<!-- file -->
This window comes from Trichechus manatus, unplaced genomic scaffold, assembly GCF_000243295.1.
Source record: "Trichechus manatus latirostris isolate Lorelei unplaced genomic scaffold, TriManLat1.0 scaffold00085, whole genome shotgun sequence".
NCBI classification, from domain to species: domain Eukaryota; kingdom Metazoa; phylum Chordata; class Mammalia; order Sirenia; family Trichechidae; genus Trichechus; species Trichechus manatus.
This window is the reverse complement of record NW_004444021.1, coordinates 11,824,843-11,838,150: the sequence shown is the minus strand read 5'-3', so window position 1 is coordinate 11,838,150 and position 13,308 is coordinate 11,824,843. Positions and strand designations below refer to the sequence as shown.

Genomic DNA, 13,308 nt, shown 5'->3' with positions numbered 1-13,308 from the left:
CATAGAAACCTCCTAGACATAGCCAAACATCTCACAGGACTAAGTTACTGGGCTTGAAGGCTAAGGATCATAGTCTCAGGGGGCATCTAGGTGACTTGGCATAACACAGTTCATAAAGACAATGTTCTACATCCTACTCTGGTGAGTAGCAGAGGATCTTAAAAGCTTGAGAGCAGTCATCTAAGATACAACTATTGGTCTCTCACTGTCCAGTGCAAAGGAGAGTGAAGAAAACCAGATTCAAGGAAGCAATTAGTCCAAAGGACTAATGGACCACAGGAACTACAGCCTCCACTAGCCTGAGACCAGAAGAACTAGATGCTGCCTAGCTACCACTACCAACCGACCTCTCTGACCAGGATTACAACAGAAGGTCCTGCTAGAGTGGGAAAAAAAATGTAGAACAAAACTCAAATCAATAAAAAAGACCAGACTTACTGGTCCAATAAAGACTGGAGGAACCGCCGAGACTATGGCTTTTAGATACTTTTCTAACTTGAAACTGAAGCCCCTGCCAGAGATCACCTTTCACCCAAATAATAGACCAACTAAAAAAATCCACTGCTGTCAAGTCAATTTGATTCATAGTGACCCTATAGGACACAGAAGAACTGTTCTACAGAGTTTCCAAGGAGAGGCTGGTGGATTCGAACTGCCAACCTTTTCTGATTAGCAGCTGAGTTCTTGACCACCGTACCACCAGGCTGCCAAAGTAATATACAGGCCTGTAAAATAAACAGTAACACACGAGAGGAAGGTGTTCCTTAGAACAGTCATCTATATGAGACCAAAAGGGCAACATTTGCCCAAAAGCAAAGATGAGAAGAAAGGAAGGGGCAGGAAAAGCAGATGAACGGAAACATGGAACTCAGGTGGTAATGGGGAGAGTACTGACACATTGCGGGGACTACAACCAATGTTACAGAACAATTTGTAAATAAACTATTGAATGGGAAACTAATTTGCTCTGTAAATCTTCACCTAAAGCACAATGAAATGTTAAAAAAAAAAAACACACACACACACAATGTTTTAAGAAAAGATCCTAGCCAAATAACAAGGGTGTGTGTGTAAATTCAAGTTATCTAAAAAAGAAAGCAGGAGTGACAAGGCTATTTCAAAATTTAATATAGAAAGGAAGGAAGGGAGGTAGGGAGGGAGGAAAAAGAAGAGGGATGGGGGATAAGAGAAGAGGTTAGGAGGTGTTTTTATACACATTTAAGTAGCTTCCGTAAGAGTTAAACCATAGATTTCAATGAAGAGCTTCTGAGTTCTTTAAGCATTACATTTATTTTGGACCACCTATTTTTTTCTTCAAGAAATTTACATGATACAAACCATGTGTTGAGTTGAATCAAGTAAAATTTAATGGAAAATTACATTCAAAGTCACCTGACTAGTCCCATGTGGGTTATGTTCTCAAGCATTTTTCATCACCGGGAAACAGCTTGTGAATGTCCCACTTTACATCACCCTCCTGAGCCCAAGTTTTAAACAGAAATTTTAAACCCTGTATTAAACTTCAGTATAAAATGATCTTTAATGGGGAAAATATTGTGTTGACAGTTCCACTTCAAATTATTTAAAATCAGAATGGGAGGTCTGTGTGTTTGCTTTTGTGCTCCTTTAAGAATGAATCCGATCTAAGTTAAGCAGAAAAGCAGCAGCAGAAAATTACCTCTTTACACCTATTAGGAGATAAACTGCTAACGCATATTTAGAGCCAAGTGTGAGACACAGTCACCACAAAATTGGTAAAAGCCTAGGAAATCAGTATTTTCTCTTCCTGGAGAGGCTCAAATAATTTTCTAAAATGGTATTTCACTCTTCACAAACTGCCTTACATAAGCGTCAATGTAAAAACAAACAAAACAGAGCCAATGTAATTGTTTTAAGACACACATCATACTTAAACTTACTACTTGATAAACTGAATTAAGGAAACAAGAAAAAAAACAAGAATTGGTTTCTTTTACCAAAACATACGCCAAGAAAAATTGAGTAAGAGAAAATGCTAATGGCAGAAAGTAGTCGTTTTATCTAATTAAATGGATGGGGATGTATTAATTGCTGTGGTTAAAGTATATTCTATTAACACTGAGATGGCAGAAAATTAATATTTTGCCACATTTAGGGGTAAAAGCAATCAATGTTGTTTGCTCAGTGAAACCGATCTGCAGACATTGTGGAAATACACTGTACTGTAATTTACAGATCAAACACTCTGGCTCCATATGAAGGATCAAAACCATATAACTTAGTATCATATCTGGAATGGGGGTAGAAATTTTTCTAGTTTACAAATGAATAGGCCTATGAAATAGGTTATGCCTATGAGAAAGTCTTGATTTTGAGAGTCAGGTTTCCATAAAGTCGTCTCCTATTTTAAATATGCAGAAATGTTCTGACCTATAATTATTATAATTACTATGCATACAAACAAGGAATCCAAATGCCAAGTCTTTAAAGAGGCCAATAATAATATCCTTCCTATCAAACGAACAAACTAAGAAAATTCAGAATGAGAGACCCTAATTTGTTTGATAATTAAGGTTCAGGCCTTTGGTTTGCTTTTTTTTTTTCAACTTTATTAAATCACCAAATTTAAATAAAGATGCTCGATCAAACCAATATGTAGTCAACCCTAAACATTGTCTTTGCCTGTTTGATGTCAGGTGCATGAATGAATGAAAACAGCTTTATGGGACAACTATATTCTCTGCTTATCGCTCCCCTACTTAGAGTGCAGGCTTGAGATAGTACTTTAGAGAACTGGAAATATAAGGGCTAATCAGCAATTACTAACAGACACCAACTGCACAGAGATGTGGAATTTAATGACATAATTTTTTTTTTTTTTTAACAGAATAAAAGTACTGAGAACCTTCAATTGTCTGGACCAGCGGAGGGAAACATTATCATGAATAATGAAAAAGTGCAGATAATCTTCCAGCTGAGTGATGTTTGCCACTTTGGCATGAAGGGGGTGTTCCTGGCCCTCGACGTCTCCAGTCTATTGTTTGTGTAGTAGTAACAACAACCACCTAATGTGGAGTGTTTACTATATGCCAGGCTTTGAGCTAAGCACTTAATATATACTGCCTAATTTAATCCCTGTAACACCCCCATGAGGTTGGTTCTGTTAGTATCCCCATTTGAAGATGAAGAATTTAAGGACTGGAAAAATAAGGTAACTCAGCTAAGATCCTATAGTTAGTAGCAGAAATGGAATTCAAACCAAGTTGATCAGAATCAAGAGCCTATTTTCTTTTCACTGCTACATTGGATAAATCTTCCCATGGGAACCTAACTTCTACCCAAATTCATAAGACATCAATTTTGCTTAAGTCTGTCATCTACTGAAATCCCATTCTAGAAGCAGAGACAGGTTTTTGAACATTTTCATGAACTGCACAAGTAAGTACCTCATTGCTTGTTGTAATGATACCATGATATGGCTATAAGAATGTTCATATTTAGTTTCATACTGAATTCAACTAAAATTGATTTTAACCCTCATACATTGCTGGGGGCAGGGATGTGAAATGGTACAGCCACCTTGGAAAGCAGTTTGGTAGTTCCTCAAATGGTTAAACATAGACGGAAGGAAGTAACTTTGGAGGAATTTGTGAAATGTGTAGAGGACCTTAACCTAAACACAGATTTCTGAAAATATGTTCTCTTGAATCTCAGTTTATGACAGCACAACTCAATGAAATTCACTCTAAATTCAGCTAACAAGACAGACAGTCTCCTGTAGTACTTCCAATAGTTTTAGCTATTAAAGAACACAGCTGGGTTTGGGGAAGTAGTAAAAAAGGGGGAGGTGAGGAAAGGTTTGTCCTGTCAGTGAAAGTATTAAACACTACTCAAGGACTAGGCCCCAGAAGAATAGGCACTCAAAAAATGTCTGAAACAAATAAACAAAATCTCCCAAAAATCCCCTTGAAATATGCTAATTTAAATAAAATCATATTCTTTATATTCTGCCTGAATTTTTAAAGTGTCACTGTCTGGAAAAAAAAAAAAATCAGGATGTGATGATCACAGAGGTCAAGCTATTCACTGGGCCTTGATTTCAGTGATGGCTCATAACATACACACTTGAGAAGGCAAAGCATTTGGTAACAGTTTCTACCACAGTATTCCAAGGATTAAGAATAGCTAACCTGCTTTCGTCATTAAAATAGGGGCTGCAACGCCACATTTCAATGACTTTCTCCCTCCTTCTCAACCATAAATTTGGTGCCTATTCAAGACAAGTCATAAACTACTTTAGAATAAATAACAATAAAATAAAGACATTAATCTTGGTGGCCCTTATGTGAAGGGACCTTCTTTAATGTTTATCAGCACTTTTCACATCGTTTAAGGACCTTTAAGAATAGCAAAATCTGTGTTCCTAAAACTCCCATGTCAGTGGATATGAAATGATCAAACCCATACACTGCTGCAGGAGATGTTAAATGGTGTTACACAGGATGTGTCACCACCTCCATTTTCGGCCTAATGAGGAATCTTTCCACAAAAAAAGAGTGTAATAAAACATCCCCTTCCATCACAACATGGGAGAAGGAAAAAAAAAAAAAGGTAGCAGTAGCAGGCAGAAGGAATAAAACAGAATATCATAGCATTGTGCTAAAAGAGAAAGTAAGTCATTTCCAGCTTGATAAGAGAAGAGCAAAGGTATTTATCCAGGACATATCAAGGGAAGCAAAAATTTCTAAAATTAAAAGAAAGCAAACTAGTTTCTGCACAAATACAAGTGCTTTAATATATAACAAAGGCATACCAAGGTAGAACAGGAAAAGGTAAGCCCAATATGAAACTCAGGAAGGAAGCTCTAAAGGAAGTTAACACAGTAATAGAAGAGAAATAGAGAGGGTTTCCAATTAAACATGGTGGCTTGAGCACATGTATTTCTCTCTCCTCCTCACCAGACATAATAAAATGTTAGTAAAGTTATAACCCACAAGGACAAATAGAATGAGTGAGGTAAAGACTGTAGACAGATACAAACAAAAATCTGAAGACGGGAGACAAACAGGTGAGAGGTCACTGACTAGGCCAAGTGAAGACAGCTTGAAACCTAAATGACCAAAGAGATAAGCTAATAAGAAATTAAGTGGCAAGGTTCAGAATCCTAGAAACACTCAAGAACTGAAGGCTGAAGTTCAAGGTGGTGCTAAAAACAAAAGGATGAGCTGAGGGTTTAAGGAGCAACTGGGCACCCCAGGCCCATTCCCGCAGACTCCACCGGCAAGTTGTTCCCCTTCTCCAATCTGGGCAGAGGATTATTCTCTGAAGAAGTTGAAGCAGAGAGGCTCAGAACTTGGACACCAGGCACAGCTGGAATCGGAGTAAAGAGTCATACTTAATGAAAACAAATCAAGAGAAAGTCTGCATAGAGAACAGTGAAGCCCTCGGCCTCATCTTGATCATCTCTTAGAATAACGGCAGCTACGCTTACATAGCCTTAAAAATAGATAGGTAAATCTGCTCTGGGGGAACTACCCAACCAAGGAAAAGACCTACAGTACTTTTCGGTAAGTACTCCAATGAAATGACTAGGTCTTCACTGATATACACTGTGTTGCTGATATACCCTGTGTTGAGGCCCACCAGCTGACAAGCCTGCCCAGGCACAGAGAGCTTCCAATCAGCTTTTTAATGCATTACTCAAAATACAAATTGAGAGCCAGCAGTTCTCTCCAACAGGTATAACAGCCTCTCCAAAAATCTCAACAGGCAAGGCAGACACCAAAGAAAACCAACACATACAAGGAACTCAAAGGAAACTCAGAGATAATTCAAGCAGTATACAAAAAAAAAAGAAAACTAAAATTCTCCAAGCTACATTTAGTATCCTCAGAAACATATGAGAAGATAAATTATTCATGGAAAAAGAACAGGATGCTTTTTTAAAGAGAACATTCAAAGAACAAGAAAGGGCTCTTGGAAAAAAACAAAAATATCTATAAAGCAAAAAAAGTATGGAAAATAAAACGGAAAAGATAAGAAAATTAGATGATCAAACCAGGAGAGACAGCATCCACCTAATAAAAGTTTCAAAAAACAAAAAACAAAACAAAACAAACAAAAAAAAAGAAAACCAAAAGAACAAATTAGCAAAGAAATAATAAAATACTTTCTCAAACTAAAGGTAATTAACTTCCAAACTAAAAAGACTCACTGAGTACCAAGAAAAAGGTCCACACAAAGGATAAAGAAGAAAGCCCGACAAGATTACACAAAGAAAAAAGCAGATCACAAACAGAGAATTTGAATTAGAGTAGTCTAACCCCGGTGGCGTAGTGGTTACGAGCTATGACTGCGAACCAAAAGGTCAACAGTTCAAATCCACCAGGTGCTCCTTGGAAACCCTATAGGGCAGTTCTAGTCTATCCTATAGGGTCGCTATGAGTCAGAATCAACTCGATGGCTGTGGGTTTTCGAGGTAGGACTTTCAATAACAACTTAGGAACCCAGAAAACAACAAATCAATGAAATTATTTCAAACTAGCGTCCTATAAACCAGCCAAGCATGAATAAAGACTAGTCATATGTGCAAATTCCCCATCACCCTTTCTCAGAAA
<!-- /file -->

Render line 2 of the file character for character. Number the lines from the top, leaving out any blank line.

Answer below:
Source record: "Trichechus manatus latirostris isolate Lorelei unplaced genomic scaffold, TriManLat1.0 scaffold00085, whole genome shotgun sequence".